Melbourne writer, Jessica Au’s novella Cold Enough for Snow reads like a meditation. The narrator and her mother, originally from rural China, go to Japan on holidays during the typhoon season. Their story unfolds in a dreamlike narrative brimming with beautiful imagery as they travel.
The best we could do in this life was to pass through it, like smoke through the branches, suffering, until we either reached a state of nothingness, or else suffered elsewhere. She spoke about other tenets, of goodness and giving, the accumulation of kindness like a trove of wealth. She was looking at me then, and I knew that she wanted me to be with her on this, to follow her, but to my shame I found that I could not and worse, that I could not even pretend. I instead I looked at my watch and said that visiting hours were almost over, and that we should probably go
Cold enough for Snow is told from the daughters first person perspective as she reminisces about events from her life and she and her mother move through the landscape taking in galleries and shops, eating and talking. It is a story told in glimpses that drift off on the wind – about a mother and daughter, about connection and separation.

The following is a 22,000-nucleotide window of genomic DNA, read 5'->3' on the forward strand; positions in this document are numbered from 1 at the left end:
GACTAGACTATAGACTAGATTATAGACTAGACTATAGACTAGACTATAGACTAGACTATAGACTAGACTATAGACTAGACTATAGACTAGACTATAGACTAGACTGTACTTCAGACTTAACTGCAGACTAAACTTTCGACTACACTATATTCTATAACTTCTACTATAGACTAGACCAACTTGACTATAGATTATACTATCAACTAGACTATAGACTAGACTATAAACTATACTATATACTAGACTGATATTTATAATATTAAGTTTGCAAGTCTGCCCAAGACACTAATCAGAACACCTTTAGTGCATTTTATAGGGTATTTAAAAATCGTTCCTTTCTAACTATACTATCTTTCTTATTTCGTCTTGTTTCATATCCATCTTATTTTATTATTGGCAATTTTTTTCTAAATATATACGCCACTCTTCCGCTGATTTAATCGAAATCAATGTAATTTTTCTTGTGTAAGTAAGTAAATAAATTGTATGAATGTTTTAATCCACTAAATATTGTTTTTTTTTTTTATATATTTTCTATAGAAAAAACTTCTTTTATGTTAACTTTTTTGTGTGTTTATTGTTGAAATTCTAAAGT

They had seemed to me then, as now, like paintings about time. It felt like the artist was looking at the field with two gazes. The first was the gaze of youth, awakening to a dawn of pink light on the grass and looking with possibility on everything, the work he had done just the day before, the work he had still to do in the future. The second was the gaze of an older man, perhaps older than Monet had been when he painted them, that was looking at the same view, and remembering these earlier feelings and trying to recapture them, only he was unable to do so without infusing it with his own sense of inevitability. Looking at them, I felt a little like I felt sometimes after reading a certain book, or hearing a fragment of a certain song.
May you go gently into the new year and 2023 be kind to you.